- Based on customer segments. In this case, the pricing is done based on the perceived value of the product or service to the customer.
- Based on volumes. If customers often buy certain products in bulk, companies may offer them discounts or bulk pricing to encourage them to purchase more.
When it comes to dynamic mechanisms, pricing can be formed based on the following factors:
- Yield management. Prices can change based on inventory levels, with lower prices offered to clear out excess inventory and higher prices charged for in-demand products.
- Auction. A product can be determined by means of bidding for a certain period of time.
- Negotiation. This form of pricing is mostly used for large purchases, like cars, for example, or houses, where buyers and sellers can negotiate the end price.
- Real-time. Sellers of products whose prices can fluctuate every hour or even minute (like oil, for example) are better off targeting their pricing in real-time.
- Based on timing. Businesses may offer lower prices during a limited period of time or during off-peak seasons. When the time’s up, the price goes back to its original value.
The Impact of Revenue Streams on the Other Business Processes
The main reason the BMC is so popular is that it provides a clear and concise framework for business owners and managers to visualize and analyze their business models. All the elements on the canvas are related to one another and interconnected. The same goes for revenue streams.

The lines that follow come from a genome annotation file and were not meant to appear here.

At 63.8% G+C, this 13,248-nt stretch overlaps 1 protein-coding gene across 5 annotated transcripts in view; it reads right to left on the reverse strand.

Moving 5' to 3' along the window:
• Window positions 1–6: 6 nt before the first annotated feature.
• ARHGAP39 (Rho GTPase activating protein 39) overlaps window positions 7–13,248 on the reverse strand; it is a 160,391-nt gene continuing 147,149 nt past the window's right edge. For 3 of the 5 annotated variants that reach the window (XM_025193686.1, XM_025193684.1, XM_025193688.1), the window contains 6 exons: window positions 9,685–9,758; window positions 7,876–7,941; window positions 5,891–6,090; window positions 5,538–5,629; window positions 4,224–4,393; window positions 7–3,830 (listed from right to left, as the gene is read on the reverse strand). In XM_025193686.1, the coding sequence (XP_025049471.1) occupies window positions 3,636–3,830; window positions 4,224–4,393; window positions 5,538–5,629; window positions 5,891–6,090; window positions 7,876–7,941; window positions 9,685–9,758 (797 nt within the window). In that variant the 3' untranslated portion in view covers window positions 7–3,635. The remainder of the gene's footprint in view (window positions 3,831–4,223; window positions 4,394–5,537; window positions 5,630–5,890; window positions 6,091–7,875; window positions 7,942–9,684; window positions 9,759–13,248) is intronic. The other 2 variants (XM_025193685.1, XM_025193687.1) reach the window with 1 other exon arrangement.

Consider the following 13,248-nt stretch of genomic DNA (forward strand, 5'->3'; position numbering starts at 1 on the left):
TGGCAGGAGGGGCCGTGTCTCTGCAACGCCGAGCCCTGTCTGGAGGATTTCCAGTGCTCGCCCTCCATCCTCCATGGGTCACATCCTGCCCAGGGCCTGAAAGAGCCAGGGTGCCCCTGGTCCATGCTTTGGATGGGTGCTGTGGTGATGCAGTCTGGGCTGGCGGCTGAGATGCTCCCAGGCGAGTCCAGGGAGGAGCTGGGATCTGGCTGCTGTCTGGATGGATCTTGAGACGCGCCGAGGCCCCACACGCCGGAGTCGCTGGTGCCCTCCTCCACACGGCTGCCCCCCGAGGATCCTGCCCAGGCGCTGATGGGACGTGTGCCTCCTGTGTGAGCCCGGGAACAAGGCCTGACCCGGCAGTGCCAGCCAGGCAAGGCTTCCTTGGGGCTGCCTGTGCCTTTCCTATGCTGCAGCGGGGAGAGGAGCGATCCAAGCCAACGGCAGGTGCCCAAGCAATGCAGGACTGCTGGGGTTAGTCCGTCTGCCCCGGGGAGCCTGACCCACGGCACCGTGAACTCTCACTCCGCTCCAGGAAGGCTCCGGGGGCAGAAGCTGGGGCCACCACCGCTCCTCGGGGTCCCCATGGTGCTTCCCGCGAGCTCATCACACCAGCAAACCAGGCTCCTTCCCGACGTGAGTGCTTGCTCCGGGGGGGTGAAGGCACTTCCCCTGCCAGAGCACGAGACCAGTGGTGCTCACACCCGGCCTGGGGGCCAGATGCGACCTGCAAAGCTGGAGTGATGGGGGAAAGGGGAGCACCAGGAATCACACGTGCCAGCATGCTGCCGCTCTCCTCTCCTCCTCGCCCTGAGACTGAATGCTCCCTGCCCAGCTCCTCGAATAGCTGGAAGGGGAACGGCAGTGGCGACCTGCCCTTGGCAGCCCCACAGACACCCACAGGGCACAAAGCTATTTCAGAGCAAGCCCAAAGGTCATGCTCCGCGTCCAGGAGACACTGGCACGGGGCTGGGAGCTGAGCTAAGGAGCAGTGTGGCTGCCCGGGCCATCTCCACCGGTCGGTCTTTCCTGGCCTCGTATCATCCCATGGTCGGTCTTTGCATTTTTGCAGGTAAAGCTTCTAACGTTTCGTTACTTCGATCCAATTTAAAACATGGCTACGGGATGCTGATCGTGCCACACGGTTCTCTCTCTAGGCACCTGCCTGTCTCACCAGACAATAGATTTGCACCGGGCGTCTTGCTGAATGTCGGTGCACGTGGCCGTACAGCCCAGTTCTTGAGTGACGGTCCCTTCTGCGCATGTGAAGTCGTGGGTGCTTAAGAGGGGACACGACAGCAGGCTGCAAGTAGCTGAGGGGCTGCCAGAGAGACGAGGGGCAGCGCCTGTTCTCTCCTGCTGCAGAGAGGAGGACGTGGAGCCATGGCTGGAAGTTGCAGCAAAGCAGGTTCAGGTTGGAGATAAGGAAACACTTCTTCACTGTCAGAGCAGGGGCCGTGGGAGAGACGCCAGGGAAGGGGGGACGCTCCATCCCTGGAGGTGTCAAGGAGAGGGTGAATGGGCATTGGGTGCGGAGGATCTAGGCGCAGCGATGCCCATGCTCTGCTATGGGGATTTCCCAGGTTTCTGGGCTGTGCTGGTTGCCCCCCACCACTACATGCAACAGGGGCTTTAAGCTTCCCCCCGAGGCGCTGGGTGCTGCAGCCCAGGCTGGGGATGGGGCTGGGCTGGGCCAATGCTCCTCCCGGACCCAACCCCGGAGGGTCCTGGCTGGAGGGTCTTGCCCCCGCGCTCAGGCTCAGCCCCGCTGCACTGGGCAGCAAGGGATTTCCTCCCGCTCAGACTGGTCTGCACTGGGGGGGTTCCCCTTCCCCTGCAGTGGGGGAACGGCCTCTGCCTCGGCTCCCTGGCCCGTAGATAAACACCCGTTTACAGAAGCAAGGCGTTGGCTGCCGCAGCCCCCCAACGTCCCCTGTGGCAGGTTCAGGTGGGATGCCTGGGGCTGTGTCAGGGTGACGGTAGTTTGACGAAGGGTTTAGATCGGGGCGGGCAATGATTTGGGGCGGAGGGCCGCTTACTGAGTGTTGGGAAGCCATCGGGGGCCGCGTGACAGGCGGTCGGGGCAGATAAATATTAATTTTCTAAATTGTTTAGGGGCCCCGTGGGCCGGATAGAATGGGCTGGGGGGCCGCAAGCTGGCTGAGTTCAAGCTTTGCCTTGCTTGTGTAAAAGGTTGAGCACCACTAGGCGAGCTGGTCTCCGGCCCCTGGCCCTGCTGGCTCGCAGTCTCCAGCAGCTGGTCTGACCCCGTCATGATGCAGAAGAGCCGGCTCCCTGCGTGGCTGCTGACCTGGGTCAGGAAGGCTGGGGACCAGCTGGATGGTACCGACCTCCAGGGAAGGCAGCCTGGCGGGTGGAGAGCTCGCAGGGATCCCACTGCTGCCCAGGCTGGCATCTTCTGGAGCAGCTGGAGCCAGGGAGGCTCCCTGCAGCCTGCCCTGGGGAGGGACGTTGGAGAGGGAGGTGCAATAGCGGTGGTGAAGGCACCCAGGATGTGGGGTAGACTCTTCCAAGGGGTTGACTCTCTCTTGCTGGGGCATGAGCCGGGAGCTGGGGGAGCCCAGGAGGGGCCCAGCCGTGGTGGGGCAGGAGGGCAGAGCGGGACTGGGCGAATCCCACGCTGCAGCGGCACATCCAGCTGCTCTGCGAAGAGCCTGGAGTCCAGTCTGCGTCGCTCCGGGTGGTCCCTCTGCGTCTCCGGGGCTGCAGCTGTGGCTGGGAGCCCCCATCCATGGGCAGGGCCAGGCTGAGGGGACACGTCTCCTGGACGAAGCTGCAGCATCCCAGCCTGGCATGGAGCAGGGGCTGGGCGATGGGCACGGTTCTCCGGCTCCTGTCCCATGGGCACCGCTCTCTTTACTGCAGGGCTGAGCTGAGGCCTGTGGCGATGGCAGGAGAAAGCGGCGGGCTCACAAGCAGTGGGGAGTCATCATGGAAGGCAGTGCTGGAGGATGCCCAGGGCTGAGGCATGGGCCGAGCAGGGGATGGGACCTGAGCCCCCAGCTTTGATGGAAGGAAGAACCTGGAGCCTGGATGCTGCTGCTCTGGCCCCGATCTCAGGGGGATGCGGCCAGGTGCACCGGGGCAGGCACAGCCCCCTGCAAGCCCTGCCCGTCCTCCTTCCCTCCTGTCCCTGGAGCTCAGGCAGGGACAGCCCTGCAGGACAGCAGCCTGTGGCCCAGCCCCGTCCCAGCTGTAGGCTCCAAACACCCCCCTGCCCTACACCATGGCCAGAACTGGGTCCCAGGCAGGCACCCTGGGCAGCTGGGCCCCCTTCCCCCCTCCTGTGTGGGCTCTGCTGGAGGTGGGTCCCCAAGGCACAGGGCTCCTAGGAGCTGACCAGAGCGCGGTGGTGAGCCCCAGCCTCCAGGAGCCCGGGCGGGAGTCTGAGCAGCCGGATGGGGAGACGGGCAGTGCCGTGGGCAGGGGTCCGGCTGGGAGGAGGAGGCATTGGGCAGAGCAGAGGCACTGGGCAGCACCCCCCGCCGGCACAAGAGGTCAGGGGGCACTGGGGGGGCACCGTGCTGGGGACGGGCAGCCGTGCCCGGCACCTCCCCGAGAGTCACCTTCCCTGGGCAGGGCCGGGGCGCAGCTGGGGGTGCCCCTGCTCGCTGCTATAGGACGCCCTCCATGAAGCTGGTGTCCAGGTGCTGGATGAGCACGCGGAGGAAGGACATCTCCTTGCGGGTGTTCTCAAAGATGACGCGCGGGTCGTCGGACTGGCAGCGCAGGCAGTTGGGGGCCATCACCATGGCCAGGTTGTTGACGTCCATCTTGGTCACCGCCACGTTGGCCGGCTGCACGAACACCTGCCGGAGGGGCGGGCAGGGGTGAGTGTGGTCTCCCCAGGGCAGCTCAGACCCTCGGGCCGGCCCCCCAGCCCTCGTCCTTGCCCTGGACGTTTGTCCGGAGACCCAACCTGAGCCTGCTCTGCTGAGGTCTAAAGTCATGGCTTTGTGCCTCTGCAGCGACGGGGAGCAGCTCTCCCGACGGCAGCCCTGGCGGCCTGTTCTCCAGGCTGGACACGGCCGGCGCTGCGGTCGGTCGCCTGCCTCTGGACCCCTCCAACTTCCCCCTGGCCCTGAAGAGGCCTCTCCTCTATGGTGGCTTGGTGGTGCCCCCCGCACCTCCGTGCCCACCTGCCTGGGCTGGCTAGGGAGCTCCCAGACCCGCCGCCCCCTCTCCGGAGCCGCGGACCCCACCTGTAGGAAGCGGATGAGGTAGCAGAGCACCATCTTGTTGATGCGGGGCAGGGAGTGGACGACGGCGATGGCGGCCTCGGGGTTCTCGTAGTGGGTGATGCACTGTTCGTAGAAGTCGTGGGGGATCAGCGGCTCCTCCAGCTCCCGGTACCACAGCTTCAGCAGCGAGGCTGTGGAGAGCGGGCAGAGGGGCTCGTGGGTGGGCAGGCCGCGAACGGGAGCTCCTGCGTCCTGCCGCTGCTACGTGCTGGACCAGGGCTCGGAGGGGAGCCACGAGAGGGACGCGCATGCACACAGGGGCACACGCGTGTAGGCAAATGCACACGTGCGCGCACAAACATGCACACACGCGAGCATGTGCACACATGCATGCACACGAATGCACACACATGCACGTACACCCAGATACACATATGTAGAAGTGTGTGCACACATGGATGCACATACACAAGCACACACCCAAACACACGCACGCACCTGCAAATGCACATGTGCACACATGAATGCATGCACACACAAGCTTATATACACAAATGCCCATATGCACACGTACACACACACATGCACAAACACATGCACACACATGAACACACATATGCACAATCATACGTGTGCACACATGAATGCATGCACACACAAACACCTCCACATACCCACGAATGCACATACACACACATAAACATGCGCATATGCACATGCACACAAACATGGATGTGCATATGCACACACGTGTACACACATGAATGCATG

You need to know who are targeting to be able to define the lower and higher limits of the product or service value. The value itself should be clear and relevant to the target market.
You will also need to have a clear idea of how you’ll communicate the value of the product or service to customers, as well as how you’ll build and maintain relationships with them – all of which are the factors that need to be considered when deciding on the revenue streams.
To bring it to an end, revenue streams are an important element on the Business Model Canvas that ties everything together, allowing companies to optimize their revenue potential, diversify income sources, and enter new markets. Therefore, it’s important to approach them strategically from the beginning.
Hopefully, with our tips, you’ll have no difficulty identifying the revenue streams that best align with your business goals, no matter whether you’re starting an online store selling physical goods or creating a new car rental platform.